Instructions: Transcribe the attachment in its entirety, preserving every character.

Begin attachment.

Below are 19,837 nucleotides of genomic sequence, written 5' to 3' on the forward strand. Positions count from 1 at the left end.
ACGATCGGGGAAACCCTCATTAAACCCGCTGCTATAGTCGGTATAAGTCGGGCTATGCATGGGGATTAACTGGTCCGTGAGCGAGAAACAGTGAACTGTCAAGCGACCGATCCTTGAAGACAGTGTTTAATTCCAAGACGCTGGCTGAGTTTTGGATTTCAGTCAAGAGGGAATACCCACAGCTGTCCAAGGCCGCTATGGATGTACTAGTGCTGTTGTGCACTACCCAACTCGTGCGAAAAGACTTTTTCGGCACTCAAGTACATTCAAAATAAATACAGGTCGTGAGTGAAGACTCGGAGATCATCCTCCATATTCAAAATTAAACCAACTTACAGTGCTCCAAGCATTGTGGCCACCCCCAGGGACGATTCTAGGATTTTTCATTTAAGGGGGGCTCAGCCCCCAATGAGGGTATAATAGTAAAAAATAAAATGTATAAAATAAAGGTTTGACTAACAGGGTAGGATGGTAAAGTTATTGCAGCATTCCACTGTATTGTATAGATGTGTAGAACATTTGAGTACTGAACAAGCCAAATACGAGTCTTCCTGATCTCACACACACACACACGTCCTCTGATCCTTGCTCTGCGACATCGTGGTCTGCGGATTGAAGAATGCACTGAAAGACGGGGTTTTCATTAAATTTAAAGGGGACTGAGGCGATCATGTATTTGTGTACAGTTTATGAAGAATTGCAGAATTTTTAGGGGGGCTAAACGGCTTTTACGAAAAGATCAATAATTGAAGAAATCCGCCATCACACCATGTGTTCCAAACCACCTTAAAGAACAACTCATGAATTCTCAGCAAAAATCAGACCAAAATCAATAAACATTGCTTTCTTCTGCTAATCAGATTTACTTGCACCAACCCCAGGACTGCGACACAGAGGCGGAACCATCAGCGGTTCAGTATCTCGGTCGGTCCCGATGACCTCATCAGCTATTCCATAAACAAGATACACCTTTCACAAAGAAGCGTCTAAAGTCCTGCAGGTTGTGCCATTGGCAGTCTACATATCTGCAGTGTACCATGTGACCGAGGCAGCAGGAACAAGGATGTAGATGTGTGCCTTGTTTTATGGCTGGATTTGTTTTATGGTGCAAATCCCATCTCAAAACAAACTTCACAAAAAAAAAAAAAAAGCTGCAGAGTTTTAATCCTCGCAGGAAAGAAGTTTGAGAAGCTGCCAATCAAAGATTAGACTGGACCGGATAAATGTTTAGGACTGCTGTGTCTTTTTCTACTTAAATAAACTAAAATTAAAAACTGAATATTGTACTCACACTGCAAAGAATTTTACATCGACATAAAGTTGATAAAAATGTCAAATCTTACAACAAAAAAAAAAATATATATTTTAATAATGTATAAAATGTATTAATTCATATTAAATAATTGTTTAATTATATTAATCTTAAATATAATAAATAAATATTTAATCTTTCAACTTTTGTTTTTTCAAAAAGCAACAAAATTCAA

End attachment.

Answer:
Below are 19,837 nucleotides of genomic sequence, written 5' to 3' on the forward strand. Positions count from 1 at the left end.
ACGATCGGGGAAACCCTCATTAAACCCGCTGCTATAGTCGGTATAAGTCGGGCTATGCATGGGGATTAACTGGTCCGTGAGCGAGAAACAGTGAACTGTCAAGCGACCGATCCTTGAAGACAGTGTTTAATTCCAAGACGCTGGCTGAGTTTTGGATTTCAGTCAAGAGGGAATACCCACAGCTGTCCAAGGCCGCTATGGATGTACTAGTGCTGTTGTGCACTACCCAACTCGTGCGAAAAGACTTTTTCGGCACTCAAGTACATTCAAAATAAATACAGGTCGTGAGTGAAGACTCGGAGATCATCCTCCATATTCAAAATTAAACCAACTTACAGTGCTCCAAGCATTGTGGCCACCCCCAGGGACGATTCTAGGATTTTTCATTTAAGGGGGGCTCAGCCCCCAATGAGGGTATAATAGTAAAAAATAAAATGTATAAAATAAAGGTTTGACTAACAGGGTAGGATGGTAAAGTTATTGCAGCATTCCACTGTATTGTATAGATGTGTAGAACATTTGAGTACTGAACAAGCCAAATACGAGTCTTCCTGATCTCACACACACACACACGTCCTCTGATCCTTGCTCTGCGACATCGTGGTCTGCGGATTGAAGAATGCACTGAAAGACGGGGTTTTCATTAAATTTAAAGGGGACTGAGGCGATCATGTATTTGTGTACAGTTTATGAAGAATTGCAGAATTTTTAGGGGGGCTAAACGGCTTTTACGAAAAGATCAATAATTGAAGAAATCCGCCATCACACCATGTGTTCCAAACCACCTTAAAGAACAACTCATGAATTCTCAGCAAAAATCAGACCAAAATCAATAAACATTGCTTTCTTCTGCTAATCAGATTTACTTGCACCAACCCCAGGACTGCGACACAGAGGCGGAACCATCAGCGGTTCAGTATCTCGGTCGGTCCCGATGACCTCATCAGCTATTCCATAAACAAGATACACCTTTCACAAAGAAGCGTCTAAAGTCCTGCAGGTTGTGCCATTGGCAGTCTACATATCTGCAGTGTACCATGTGACCGAGGCAGCAGGAACAAGGATGTAGATGTGTGCCTTGTTTTATGGCTGGATTTGTTTTATGGTGCAAATCCCATCTCAAAACAAACTTCACAAAAAAAAAAAAAAAGCTGCAGAGTTTTAATCCTCGCAGGAAAGAAGTTTGAGAAGCTGCCAATCAAAGATTAGACTGGACCGGATAAATGTTTAGGACTGCTGTGTCTTTTTCTACTTAAATAAACTAAAATTAAAAACTGAATATTGTACTCACACTGCAAAGAATTTTACATCGACATAAAGTTGATAAAAATGTCAAATCTTACAACAAAAAAAAAAATATATATTTTAATAATGTATAAAATGTATTAATTCATATTAAATAATTGTTTAATTATATTAATCTTAAATATAATAAATAAATATTTAATCTTTCAACTTTTGTTTTTTCAAAAAGCAACAAAATTCAA